Nothing about the date clicked with Capt. Chesley "Sully" Sullenberger when he accepted an invitation to visit St. Petersburg on Jan. 15.
But eight years ago Sunday, Sullenberger piloted a crippled US Airways flight to a safe water landing on New York's Hudson River. Maybe you saw the movie.
Yes, the "Miracle on the Hudson" briefly slipped Sullenberger's mind.
"At the time I was just looking at the calendar and was available on that day," Sullenberger, 65, said by telephone. "So I just said go ahead, that works. I was more in the details of making the event work than recognizing immediately the significance of that date."
Doesn't that sound so Sully? Putting others first, getting the job done. Someone deserving of Tom Hanks playing him on screen.
Sullenberger talked with the Times about the anniversary of a miracle, what he wishes Clint Eastwood's movie did better and "the importance of our common humanity," which he'll speak about Sunday at the Mahaffey Theater.
Do you and (wife) Lorrie usually mark the landing's anniversary?
We don't go out of our way to celebrate it ourselves. That's not how we think of it, especially as each year passes. I get daily reminders about the flight. It's not like we go for weeks without thinking about it. I can't. It's not that I necessarily want to. Even if I wanted to, every time someone sees me in a grocery store or a restaurant they give me the gift of their gratitude. It's a reminder of what happened that day.
Was there a moment during the landing when the magnitude of what you were attempting became clear?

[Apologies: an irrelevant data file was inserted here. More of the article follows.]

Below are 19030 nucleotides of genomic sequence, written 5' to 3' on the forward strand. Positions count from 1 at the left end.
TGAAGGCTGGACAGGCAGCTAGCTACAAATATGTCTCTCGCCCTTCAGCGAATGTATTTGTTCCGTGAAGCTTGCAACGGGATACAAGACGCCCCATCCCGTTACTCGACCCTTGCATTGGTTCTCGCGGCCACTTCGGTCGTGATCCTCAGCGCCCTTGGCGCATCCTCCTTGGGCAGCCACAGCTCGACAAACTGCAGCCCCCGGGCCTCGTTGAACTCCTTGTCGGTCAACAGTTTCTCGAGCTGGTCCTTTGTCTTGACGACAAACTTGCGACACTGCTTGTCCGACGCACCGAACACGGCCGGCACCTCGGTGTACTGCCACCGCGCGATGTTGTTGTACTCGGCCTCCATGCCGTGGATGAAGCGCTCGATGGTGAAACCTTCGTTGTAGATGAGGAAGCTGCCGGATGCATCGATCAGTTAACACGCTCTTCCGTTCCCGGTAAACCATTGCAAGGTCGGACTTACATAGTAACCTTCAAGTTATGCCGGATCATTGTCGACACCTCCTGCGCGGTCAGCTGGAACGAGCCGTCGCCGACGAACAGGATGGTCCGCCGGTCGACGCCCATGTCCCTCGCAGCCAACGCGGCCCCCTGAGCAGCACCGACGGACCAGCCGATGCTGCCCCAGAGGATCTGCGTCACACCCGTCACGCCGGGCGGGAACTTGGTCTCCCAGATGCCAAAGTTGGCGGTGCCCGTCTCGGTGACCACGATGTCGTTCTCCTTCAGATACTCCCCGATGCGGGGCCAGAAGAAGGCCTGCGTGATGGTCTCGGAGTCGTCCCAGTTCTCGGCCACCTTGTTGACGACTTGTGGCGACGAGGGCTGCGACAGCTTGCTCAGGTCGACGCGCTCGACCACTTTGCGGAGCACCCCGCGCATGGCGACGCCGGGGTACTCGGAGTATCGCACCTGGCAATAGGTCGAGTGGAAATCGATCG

In the first few seconds I understood exactly the risks we were facing. I understood the gravity of the situation, so to speak. Pardon the pun.
As we were gliding toward the river I knew this was a real life-changing event … an emergency unlike any challenge I'd ever faced in an airplane. That was apparent to me immediately: This is going to be the hardest thing I've ever done and the worst day of my life.
Mass media is often how history is recalled. What about Eastwood's movie would be a wrong answer on a test someday?
I'm glad you put the question that way. I encouraged (the filmmakers) to tell the story accurately because film is the historical record. … It was palpable on the set, feeling that sense of responsibility they had.
But were National Transportation Safety Board investigators really as antagonistic toward you as the movie depicts?
While the investigators themselves were not individually antagonistic, the process inherently is. Each of these entities, even (the Federal Aviation Administration) has their own interests to protect, their own agenda. Part of the scope of the investigation is to find all of the contributing causes and factors.
I do wish in making the film that they had made the investigation more nuanced. We never felt like any individual was out to get us. But (co-pilot) Jeff (Skiles) and I and others clearly understood that our professional reputations were on the line, that this could turn out very badly for us unless every thought we had, every choice I made, every action we took was perfect. It was their job to find fault with it.
What does such an extraordinary experience lend to your presentations?
I remind people that we never know what tomorrow might bring. No one does. We can't. But we have a personal obligation and a civic duty to prepare ourselves for whatever may come. We have a duty to be good citizens.
In spite of what some think and say in this often winner-take-all world, part of being a citizen is that there are things we owe to each other. There really are times when we need to put our needs aside, delay our gratification.
Give each other these little gifts of civic behavior, civic virtue. Doing that is what makes civilization possible.
Contact Steve Persall at email@example.com or (727) 893-8365. Follow @StevePersall.